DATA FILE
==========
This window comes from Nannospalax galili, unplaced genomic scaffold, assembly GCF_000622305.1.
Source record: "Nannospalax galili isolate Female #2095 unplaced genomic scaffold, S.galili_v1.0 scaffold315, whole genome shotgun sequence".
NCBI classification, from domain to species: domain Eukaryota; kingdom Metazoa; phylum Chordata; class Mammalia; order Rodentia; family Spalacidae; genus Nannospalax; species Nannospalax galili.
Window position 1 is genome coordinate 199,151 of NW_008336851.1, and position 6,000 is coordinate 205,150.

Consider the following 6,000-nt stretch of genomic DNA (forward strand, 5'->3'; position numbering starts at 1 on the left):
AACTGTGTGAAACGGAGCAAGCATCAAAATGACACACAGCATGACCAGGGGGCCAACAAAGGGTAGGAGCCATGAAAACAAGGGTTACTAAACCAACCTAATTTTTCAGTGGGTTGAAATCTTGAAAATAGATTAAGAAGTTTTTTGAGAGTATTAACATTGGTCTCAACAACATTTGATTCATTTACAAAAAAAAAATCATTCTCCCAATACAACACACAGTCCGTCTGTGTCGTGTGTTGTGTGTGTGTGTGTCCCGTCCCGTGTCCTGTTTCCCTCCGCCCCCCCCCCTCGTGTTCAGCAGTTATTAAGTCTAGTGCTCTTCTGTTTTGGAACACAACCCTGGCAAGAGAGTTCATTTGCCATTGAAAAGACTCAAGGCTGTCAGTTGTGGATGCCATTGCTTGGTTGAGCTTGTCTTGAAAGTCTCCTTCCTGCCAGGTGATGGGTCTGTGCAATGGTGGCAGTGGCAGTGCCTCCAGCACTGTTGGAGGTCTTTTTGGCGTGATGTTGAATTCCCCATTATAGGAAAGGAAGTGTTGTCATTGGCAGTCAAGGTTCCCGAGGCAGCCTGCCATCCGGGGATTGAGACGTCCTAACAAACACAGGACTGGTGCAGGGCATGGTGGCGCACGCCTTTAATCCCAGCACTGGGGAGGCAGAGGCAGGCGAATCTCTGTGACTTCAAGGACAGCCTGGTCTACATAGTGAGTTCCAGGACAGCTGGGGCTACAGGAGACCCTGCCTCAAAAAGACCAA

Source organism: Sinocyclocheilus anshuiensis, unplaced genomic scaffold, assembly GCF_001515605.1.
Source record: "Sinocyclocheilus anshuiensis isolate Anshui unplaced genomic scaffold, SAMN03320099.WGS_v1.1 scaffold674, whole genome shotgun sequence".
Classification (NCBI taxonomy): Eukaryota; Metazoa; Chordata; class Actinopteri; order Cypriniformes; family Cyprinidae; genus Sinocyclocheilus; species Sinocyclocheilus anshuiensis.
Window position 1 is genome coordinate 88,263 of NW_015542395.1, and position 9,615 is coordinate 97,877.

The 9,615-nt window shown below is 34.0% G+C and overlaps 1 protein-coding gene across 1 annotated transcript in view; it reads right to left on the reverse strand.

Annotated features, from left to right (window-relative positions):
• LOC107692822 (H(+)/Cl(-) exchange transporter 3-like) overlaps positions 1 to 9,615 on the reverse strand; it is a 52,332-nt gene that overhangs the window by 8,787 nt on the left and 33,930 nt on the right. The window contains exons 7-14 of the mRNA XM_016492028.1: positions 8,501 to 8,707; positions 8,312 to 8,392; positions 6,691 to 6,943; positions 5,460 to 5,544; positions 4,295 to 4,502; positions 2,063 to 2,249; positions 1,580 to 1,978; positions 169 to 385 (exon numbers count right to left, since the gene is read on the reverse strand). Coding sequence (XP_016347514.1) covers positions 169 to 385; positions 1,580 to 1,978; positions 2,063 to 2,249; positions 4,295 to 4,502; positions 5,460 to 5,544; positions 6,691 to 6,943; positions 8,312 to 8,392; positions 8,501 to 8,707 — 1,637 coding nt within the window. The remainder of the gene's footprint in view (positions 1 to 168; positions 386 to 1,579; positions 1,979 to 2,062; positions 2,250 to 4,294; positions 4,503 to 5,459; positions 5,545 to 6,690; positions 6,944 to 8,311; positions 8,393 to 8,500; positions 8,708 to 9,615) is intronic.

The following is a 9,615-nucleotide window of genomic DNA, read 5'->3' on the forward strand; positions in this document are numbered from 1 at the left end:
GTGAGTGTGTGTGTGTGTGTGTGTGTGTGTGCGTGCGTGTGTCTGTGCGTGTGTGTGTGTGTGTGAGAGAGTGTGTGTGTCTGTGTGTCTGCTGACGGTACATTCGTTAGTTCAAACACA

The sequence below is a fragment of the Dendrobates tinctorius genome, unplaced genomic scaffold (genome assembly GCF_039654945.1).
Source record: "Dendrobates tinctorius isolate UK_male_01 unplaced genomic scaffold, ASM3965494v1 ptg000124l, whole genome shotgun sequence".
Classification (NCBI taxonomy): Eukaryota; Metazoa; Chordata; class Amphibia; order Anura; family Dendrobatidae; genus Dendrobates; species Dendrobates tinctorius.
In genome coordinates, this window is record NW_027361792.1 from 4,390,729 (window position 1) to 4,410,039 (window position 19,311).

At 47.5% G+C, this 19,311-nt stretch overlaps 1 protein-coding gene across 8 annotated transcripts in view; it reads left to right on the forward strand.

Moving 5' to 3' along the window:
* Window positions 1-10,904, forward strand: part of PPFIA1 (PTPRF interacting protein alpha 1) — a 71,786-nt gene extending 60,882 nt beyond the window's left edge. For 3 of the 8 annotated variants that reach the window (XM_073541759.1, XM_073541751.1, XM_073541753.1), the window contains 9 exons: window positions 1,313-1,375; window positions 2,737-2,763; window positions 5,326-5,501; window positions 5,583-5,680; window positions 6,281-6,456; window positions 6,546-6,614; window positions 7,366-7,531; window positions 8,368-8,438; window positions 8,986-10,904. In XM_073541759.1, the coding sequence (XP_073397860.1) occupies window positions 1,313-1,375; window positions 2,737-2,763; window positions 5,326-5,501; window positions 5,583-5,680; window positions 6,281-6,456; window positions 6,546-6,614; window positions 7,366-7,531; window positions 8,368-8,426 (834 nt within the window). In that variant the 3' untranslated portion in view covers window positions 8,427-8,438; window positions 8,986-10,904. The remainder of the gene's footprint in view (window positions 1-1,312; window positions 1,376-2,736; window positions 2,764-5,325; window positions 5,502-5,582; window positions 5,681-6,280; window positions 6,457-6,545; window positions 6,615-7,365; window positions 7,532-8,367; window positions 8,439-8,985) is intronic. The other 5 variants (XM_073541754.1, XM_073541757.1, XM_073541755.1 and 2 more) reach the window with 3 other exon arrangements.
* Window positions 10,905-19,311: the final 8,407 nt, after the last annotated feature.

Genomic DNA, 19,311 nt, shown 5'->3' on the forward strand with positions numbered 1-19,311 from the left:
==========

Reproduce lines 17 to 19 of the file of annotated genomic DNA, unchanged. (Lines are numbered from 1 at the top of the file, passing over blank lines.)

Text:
Source record: "Dendrobates tinctorius isolate UK_male_01 unplaced genomic scaffold, ASM3965494v1 ptg000124l, whole genome shotgun sequence".
Classification (NCBI taxonomy): Eukaryota; Metazoa; Chordata; class Amphibia; order Anura; family Dendrobatidae; genus Dendrobates; species Dendrobates tinctorius.
In genome coordinates, this window is record NW_027361792.1 from 4,390,729 (window position 1) to 4,410,039 (window position 19,311).